TechWhirl (TECHWR-L) is a resource for technical writing and technical communications professionals of all experience levels and in all industries to share their experiences and acquire information.
For two decades, technical communicators have turned to TechWhirl to ask and answer questions about the always-changing world of technical communications, such as tools, skills, career paths, methodologies, and emerging industries. The TechWhirl Archives and magazine, created for, by and about technical writers, offer a wealth of knowledge to everyone with an interest in any aspect of technical communications.
Wiki as a documentation delivery system? (take II)
Subject:Wiki as a documentation delivery system? (take II) From:Geoff Hart <ghart -at- videotron -dot- ca> To:TECHWR-L <techwr-l -at- lists -dot- techwr-l -dot- com> Date:Tue, 01 Aug 2006 11:33:25 -0400
Responding to my suggestion of the need for strong access and
modification control, Matt Horn noted: <<If you make it difficult to
add or collaborate, then it isn't a wiki. I would guess there's an
inverse relationship between the difficulty of adding content and the
amount of content added.>>
This is true, but you're forgetting the context of the original
message: this is not a tool for collaboration within a company, but
rather a way to obtain input from users of the company's products.
That's a great idea in terms of creating a dialogue with your product's
users and producing documentation that meets their needs. It also lets
you add content you wouldn't have thought to create on your own. So
far, so good.
However, if you let any joker modify the content, then you get the same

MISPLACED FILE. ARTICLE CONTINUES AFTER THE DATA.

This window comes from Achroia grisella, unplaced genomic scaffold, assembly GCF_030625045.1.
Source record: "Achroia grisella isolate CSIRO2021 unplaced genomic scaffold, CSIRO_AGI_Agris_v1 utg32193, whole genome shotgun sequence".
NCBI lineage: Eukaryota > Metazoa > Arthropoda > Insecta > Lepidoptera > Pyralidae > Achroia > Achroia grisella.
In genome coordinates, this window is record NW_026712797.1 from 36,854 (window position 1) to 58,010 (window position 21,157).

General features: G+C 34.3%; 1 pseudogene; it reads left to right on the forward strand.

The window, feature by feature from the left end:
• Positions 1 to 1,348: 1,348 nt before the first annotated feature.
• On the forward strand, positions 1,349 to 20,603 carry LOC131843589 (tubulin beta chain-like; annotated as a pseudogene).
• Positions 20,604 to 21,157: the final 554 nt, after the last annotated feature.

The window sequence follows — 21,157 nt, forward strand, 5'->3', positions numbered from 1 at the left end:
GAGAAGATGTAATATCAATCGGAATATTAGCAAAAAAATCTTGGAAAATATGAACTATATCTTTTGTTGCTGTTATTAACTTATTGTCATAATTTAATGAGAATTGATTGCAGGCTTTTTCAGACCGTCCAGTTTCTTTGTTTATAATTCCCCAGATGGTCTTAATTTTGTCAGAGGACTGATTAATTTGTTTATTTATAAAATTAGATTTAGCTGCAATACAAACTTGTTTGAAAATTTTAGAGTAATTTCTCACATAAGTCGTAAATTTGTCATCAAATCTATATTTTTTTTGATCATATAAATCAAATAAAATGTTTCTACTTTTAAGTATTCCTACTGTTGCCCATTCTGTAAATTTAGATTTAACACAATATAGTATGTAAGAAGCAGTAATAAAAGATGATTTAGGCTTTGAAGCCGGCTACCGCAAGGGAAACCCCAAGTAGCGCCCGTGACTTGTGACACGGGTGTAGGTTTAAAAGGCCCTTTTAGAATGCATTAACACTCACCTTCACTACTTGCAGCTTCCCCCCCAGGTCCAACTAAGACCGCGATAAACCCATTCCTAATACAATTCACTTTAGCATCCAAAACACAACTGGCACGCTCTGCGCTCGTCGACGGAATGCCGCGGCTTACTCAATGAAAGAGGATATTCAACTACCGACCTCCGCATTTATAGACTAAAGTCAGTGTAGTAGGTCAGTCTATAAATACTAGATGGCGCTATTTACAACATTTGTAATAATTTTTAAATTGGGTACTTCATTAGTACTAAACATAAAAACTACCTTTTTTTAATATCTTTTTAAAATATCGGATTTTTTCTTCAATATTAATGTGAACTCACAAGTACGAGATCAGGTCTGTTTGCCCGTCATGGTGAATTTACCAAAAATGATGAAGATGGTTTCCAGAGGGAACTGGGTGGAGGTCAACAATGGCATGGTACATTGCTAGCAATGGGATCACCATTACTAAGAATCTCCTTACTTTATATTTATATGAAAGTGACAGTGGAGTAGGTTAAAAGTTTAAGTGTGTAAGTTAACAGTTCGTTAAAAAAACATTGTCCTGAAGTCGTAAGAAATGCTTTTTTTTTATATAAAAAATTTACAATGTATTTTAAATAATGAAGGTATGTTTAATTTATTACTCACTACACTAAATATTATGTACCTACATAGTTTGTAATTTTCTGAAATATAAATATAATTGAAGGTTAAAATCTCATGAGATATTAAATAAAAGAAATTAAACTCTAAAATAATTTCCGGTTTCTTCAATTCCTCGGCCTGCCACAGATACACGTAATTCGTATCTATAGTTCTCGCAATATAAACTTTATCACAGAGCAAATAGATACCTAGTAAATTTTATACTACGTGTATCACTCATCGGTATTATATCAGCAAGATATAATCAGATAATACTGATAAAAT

problem you get with Wikipedia: people with an agenda or who don't
really know what they're talking about can modify the content. If they
do a bad enough job, your company's reputation will suffer, and if
someone gets hurt or suffers financial or other damage as a result of
following bad advice, your company will be legally liable because the
wiki ostensibly represents your company's advice.
Unlike the Wikipedia, you can bet that people won't be accessing the
wiki regularly (nobody reads docs for pleasure), and that means errors
may endure for quite a long time before someone catches them. That's
particularly true if the errors are subtle, which many of them will be.
And if you think it's hard to get technical reviewers to do their
reviews with documentation that you control and that they only have to
review once (see the current thread on this topic), do you imagine
they'll be happy to add a daily check of the wiki to their list of
responsibilities? Not bloody likely.
So to reiterate: The concept is a good one, but there are some
significant pitfalls you have to overcome if you want to keep the wiki
quality high and protect your employer.